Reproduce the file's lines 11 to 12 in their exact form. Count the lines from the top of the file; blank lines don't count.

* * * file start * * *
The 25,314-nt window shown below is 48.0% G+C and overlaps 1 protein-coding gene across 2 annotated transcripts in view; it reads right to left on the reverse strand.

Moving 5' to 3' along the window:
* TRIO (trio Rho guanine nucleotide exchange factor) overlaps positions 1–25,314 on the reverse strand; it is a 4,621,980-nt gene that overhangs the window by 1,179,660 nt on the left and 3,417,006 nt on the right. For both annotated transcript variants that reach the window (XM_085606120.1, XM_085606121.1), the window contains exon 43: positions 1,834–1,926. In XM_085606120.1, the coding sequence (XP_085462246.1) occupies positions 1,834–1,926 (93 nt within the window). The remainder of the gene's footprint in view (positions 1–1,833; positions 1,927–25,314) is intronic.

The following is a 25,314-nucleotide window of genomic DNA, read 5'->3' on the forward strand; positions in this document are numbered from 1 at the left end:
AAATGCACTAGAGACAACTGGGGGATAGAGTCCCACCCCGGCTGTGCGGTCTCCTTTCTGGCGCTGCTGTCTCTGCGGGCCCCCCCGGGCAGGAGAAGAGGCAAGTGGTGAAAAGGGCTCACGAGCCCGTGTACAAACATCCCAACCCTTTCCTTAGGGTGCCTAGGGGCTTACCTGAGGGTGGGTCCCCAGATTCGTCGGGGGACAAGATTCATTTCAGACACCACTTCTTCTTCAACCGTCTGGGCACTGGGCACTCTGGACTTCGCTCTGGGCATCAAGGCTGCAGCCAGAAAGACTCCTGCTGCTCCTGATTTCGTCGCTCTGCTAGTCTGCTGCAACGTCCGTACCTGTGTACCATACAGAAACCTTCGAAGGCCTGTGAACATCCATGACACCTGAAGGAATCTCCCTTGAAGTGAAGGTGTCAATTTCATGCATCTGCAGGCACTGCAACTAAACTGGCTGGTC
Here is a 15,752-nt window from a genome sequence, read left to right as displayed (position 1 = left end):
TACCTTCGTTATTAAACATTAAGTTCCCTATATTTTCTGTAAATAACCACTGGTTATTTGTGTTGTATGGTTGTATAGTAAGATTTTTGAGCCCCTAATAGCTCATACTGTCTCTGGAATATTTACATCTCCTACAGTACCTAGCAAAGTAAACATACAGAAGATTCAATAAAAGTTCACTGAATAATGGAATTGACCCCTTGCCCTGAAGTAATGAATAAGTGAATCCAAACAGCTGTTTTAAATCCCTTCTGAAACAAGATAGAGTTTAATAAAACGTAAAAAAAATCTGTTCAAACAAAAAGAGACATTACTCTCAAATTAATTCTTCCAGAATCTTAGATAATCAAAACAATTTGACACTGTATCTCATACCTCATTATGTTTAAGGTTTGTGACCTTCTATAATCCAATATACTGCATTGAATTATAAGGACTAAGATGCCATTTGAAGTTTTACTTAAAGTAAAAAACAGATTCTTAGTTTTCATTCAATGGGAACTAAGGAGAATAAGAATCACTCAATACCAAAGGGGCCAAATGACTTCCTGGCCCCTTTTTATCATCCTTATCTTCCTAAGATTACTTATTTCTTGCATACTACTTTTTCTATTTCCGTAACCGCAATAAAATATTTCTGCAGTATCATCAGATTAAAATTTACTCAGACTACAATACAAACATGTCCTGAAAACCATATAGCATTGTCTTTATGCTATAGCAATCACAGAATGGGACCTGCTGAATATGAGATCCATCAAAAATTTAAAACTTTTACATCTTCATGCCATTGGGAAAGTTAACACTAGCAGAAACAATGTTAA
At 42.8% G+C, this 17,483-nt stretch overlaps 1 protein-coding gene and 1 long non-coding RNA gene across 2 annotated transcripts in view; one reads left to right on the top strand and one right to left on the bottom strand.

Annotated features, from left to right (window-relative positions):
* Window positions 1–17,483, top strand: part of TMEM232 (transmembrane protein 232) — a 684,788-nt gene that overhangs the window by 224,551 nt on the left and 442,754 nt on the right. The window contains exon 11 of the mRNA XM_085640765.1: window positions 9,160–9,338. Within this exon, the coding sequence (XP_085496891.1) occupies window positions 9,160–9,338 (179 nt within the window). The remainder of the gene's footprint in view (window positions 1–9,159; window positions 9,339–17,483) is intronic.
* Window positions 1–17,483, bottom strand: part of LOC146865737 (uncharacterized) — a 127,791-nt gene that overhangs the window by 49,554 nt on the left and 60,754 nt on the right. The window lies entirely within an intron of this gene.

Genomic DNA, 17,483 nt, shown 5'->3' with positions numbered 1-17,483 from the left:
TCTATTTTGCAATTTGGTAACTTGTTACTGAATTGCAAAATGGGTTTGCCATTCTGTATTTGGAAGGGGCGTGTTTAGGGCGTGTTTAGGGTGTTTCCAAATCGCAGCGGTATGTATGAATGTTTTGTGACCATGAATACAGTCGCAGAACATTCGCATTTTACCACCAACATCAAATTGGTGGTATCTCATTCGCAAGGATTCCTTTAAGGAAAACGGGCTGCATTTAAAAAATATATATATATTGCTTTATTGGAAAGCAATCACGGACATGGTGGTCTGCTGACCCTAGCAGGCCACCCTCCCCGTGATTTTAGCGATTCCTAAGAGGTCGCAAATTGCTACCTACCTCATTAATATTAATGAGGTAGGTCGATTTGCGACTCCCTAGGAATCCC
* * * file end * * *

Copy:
* Window positions 1–17,483, bottom strand: part of LOC146865737 (uncharacterized) — a 127,791-nt gene that overhangs the window by 49,554 nt on the left and 60,754 nt on the right. The window lies entirely within an intron of this gene.

Genomic DNA, 17,483 nt, shown 5'->3' with positions numbered 1-17,483 from the left: